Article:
Viruses as prey?

brett brett at BORCIM.WUSTL.EDU
Fri Sep 1 12:27:06 EST 1995


>This sounds more like some sort of commensal relationship rather than
>predator-prey.  Interesting concept though.  I wonder what benefit the
>helper virus gets out of the relationship?
>
>brunstei at UNIXG.UBC.CA (John Brunstein) wrote:
>>
>> The post refers to 'satellite' viruses...ones which need both a host 
>> cell, and another virus, to replicate.  Common in plant viruses, not so 
>> common in mammalian systems although AAV as mentioned is a good and 
>> common example.
>> 
>> On 31 Aug 1995, EdRegis wrote:
>> 
>> > Ian York writes:
>> > 
>> > >I must have missed it, because I'm sure that someone in this
>> > >viruses-as-prey thread must have already pointed at hepatitis 
>> > >delta virus, adeno-associated virus, and some of the plant viroids.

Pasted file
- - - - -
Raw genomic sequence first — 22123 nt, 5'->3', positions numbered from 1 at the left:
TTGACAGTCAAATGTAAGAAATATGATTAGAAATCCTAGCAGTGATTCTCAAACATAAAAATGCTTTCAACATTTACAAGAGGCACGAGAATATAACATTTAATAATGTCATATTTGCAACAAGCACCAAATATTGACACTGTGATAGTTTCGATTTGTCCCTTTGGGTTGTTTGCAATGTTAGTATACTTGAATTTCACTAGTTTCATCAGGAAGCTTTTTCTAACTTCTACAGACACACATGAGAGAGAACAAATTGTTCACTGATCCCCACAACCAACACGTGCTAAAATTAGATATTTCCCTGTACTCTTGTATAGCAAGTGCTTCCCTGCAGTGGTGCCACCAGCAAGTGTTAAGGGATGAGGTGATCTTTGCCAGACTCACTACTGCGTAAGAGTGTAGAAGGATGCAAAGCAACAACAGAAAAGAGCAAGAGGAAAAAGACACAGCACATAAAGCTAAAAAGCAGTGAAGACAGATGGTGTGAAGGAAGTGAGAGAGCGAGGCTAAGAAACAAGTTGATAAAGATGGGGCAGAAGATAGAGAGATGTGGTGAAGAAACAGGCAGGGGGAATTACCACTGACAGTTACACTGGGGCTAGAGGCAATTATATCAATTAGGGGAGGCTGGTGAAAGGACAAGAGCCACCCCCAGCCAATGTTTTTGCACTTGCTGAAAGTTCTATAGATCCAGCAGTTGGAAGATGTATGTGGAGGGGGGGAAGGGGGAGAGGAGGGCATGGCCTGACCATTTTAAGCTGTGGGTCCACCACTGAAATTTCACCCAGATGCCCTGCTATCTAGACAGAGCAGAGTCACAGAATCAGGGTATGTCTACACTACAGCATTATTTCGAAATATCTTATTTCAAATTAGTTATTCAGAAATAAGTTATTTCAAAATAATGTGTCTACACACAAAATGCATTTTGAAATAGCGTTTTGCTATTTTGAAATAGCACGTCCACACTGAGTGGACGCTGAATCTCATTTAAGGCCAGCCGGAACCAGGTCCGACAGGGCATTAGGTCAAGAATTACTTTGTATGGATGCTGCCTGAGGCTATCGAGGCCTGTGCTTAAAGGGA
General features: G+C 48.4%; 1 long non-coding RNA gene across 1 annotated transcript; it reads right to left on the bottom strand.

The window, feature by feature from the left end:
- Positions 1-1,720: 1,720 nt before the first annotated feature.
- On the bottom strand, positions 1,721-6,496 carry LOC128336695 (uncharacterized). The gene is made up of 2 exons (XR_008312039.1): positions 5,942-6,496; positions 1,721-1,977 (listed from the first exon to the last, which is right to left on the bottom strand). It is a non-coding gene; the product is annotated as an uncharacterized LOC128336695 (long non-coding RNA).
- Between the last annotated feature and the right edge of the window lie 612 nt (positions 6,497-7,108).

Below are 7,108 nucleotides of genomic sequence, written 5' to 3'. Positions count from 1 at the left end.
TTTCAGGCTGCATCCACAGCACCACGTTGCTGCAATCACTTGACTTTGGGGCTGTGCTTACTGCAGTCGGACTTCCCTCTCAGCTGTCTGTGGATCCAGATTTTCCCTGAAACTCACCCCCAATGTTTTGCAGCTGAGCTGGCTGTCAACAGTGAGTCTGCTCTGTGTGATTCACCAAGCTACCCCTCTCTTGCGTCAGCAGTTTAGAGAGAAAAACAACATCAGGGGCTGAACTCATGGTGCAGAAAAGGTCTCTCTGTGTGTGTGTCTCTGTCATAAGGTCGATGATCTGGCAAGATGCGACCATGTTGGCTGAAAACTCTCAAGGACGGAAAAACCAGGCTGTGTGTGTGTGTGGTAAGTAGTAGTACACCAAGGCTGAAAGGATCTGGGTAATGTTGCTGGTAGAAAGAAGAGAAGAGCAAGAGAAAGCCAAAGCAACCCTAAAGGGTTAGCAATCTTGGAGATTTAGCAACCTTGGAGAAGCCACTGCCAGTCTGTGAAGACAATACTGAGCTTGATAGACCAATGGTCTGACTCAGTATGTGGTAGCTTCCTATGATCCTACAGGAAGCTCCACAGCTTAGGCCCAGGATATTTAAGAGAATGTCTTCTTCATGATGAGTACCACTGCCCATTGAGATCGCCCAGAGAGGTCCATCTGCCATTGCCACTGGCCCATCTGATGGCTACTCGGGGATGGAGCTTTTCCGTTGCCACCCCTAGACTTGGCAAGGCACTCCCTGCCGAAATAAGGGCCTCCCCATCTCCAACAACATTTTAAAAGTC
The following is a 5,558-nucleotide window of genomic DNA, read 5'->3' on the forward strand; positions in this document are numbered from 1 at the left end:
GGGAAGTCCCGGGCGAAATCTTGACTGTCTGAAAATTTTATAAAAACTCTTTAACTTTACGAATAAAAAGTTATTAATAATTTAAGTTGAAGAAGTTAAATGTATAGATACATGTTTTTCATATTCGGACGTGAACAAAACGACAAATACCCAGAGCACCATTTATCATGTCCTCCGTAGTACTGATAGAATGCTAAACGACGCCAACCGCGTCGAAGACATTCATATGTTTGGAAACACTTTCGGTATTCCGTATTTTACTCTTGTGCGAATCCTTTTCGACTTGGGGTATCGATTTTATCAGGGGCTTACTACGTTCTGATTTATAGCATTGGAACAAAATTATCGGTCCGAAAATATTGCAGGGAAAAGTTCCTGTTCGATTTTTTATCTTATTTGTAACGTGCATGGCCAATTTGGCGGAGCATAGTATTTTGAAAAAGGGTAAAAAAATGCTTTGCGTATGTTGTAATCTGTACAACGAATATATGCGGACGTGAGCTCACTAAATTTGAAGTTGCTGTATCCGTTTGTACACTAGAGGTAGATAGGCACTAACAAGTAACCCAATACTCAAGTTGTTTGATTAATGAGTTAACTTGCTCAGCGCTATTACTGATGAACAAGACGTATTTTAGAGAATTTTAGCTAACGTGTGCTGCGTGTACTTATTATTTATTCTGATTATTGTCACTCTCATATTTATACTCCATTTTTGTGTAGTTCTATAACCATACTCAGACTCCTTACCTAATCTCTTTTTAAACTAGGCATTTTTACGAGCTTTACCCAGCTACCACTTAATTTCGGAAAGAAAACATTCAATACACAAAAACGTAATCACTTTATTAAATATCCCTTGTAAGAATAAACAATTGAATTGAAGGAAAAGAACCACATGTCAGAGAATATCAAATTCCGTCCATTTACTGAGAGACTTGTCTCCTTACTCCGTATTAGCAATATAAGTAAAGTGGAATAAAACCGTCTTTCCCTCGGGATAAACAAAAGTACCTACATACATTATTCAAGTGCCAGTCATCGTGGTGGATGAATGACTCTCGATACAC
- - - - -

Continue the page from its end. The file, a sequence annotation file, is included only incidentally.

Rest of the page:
>> > >If not, then I just have.
>> > 
>> > No one's pointed this out till just now.  Can you expand on this somewhat?
>> >  This is still a notch too cryptic for me to figure out.  Which is prey
>> > for what, and V.V.? 
>> > 
>> > Ed
>> > 
>> > 

What about defective interfering (DI) particles? These suckers are parasitizing
thier own (actuallty, parental) genome! Interestingly, these have been suggested
by Huang & Baltimore in 1970s to play a role in viral persistence (ie
propagation of the parental genome POPULATION), so one could make the case
that
this is more of a convoluted commensalism. Thoughts?



Brett Lindenbach
    
Program in Immunology                              
Washington University - St Louis                  
brett at borcim.wustl.edu                             

"I own my own pet virus. I get to pet and name her." - Cobain




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